Manga Drawing Vacation

2015-10-04 Black Clover

This time I didn’t go away on a vacation, but instead took a vacation from serious drawing efforts. I decided to copy manga. I’ve had a cold, I needed a break…

Now, I don’t know much about manga, so I chose one randomly, ending up with Yuuki Tabata’s Black Clover. The story doesn’t do much for me, but it is a shounen manga, which is intended for young boys (not middle-age women). Aside from the beautiful clear line style and the boldly designed shapes on some pages, I noticed Harry Potter-ish elements in the action. Aside from being a story about magic, I spotted a Dumbledore-like wizard and a Snape look-alike bad guy in the first chapter and broom-flying in the second chapter. Could the blonde challenger have been a Draco-clone? Possibly. I chose to draw a few of the HP elements. Yuno is way more of a bad-ass broom flyer than Harry though. Sorry, Potter. Better luck another time.

I really enjoyed laying out my page as I chose random images to sketch, but I have to take the blame for the color–this manga is entirely black and white. Just playing around. It was a lot of fun; I’m sure I’ll do more some day.

62 Books

  1. Sinclair Lewis, The Trail of the Hawk (1914)tree_of_knowledge_BW
  2. Sinclair Lewis, Main Street, (1920)
  3. Charles Dickens, Our Mutual Friend (1865)
  4. Sinclair Lewis, The Job (1915)
  5. Will Eisner, Comics and Sequential Art (1985)
  6. John Berger, About Looking (1990)
  7. Sinclair Lewis, It Can’t Happen Here (1935)
  8. Sinclair Lewis, The Innocents (1917)
  9. Charles Dickens, Bleak House (1853)
  10. Sinclair Lewis, Free Air (1919)
  11. Margot Livesy, Eva Moves the Furniture (2001)
  12. Charles Dickens, David Copperfield (1850)
  13. Walter Crane, Line and Form (1900)
  14. Ralph Adams Cram, Toward the Great Peace (1922)
  15. Ken Ilgunas, Walden on Wheels (2013)
  16. Mike Mignola, The Amazing Screw-On Head (2010)
  17. Patrick McCabe, The Butcher Boy (1992)
  18. Carol Armstrong, Cezanne in the Studio (2004)
  19. Ramiel Nagel, Cure Tooth Decay (2011)
  20. Richard Thomson, Edgard Degas: Waiting (1995)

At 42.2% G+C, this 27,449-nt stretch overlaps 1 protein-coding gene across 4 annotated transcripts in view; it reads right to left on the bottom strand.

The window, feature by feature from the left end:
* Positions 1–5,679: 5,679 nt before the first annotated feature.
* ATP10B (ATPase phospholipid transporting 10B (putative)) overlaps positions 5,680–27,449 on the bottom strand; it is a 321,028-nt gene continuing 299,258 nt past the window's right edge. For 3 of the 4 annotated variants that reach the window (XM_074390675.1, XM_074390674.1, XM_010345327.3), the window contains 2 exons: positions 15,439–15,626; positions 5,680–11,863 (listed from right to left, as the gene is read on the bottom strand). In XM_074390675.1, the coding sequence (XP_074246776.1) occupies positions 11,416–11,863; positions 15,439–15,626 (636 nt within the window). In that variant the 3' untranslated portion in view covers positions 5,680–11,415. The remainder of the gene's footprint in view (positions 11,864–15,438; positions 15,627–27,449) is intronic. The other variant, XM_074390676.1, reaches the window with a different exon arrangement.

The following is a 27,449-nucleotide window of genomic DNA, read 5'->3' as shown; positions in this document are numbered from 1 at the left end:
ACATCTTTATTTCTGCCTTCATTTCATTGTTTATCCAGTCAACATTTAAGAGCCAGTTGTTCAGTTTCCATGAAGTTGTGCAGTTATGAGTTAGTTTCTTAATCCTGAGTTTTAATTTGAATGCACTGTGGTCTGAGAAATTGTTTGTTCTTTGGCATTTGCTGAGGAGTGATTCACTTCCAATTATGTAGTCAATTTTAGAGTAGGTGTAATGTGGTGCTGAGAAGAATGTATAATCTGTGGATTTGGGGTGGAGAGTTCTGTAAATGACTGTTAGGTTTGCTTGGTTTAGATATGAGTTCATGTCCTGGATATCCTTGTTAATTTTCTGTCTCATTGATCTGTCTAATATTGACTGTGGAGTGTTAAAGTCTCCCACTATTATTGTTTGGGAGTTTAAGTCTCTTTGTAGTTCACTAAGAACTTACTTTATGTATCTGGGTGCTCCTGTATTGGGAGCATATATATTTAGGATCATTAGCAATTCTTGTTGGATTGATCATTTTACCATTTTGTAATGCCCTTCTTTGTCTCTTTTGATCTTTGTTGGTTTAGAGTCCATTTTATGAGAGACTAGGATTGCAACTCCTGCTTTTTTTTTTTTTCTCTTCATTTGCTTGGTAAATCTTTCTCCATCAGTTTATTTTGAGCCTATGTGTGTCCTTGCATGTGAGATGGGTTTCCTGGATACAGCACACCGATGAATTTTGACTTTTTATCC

21. Charles Dickens, Oliver Twist (1839)
  22. Frederick Buechner, Brendan (1987)
  23. Michel Daguet, Portrait of Jeanne Kéfer (2004)
  24. Barry Unsworth, Morality Play (1995)
  25. Elizabeth Cropper, Pontormo: Portrait of a Halberdier (1997)
  26. Arthur Wesley Dow, Composition (1914)
  27. Masterpieces of the Getty, Illuminated Manuscripts (1997)
  28. Charles Dickens, Nicholas Nickelby (1839)
  29. Edmund Sullivan, Line: An Art Study (1922)
  30. Goldner and L. Hendrix, European Drawings 2 (1992)
  31. Bruce Perry, Fitness for Geeks (2012)
  32. M-M Gauthier and G. Francois, Medieval Enamels (1981)
  33. Patricia Anderson, Images of Charity, Conflict and Kingship (1981)
  34. Kristen Kimball, The Dirty Life (2010)
  35. Elizabeth Teviotdale, The Stammheim Missal (2001)
  36. Manga Study Society, How to Draw Manga, Vol. 3 (2000)
  37. J. Holmes, Notes on the Science of Picture-Making (1920)
  38. Charles Maginnis, Pen Drawing: An Illustrated Treatise (1903)
  39. John Crowley, Little, Big (1981)
  40. Andrew Loomis, The Eye of the Painter (1961)
  41. Paul Graham, Hackers and Painters (2004)
  42. Allie Brosh, Hyperbole and a Half (2013)
  43. Arthur Guptill, Why Architects Still Draw (2014)
  44. Paolo Belardi, Lectures on the Science of Human Life (1849)
  45. John Caspar Lavatar, Aphorisms on Man (1724)
  46. Veronika Sekules, Medieval Art (2001)
  47. JK Rowling, Harry Potter and the Sorcerer’s Stone (1998)
  48. JK Rowling, Harry Potter and the Chamber of Secrets (1999)
  49. Thomas Moore, Care of the Soul (1993)
  50. R. Poore, Pictorial Composition (1903)
  51. Rudyard Kipling, Stalky & Co. (1899)
  52. JK Rowling, Harry Potter and the Prisoner of Azkaban (1999)
  53. Henry James, Picture and Text (1893)
  54. Henry James, Washington Square (1880)
  55. James Hillman, The Soul’s Code (1996)
  56. Jay McInnerny, A Hedonist in the Cellar (2006)
  57. Anthony Bourdain, Kitchen Confidential (2000)
  58. MFK Fisher, Musings on Wine and Other Libations (2012)
  59. Kenneth Patchen, But Even So (1968)
  60. Theodule Ribot, Essay of the Creative Imagination (1906)
  61. MFK Fisher, A Cordiall Water (1961)
  62. Auberon Waugh, Will This Do? (1991)

Behold the prodigious reading of the past year… A few of these books I’ve written about already and I’m sure a few themes are obvious….drawing instruction books from the early 1900s… comics… art historical books (long ago college major)…six novels by Sinclair Lewis, five by Dickens…dabbled a bit more with Henry James (his novel What Maisie Knew, 1897, I read last year; it was a favorite)… and toward the end of the year, books on cooking and wine.

Little, Big was a book that came to me as a recommendation. The first part was some of the most pleasurable fiction I’ve ever read, fantastically imaginative in the way the first 200 pages of Helprin’s Winter’s Tale was; the middle painful, poignant, but perfect in its breath-stopping way; but the end was such a disappointment that I can’t in good faith recommend it. When it was right, it was as inevitably perfect as an elegant mathematical equation, but its failures felt like failures of vision, perhaps a desire in Crowley to make an end to the gigantic task he’d set out upon. Yet I will re-read it one day, hoping that the magic at the start is not tainted by my knowledge of the unconvincing end.